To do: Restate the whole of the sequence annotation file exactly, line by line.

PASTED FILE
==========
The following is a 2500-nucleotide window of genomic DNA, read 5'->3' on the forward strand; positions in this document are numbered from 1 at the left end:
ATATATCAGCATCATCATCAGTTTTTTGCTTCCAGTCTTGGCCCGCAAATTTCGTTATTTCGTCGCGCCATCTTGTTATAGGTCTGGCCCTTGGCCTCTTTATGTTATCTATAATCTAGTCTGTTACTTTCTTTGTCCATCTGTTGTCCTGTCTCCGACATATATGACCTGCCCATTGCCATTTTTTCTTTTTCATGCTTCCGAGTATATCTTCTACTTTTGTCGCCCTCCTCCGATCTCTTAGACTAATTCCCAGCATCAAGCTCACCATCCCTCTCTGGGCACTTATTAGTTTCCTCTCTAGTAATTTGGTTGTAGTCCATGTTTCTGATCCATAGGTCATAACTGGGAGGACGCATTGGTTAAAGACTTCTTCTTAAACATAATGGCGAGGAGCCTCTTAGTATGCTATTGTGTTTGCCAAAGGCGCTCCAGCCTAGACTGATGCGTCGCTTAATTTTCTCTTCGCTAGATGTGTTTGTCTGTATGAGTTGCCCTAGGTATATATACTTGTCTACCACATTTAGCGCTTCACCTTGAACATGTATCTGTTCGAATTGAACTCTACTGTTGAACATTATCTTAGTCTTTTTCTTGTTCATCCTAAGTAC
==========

The following is a 2500-nucleotide window of genomic DNA, read 5'->3' on the forward strand; positions in this document are numbered from 1 at the left end:
ATATATCAGCATCATCATCAGTTTTTTGCTTCCAGTCTTGGCCCGCAAATTTCGTTATTTCGTCGCGCCATCTTGTTATAGGTCTGGCCCTTGGCCTCTTTATGTTATCTATAATCTAGTCTGTTACTTTCTTTGTCCATCTGTTGTCCTGTCTCCGACATATATGACCTGCCCATTGCCATTTTTTCTTTTTCATGCTTCCGAGTATATCTTCTACTTTTGTCGCCCTCCTCCGATCTCTTAGACTAATTCCCAGCATCAAGCTCACCATCCCTCTCTGGGCACTTATTAGTTTCCTCTCTAGTAATTTGGTTGTAGTCCATGTTTCTGATCCATAGGTCATAACTGGGAGGACGCATTGGTTAAAGACTTCTTCTTAAACATAATGGCGAGGAGCCTCTTAGTATGCTATTGTGTTTGCCAAAGGCGCTCCAGCCTAGACTGATGCGTCGCTTAATTTTCTCTTCGCTAGATGTGTTTGTCTGTATGAGTTGCCCTAGGTATATATACTTGTCTACCACATTTAGCGCTTCACCTTGAACATGTATCTGTTCGAATTGAACTCTACTGTTGAACATTATCTTAGTCTTTTTCTTGTTCATCCTAAGTAC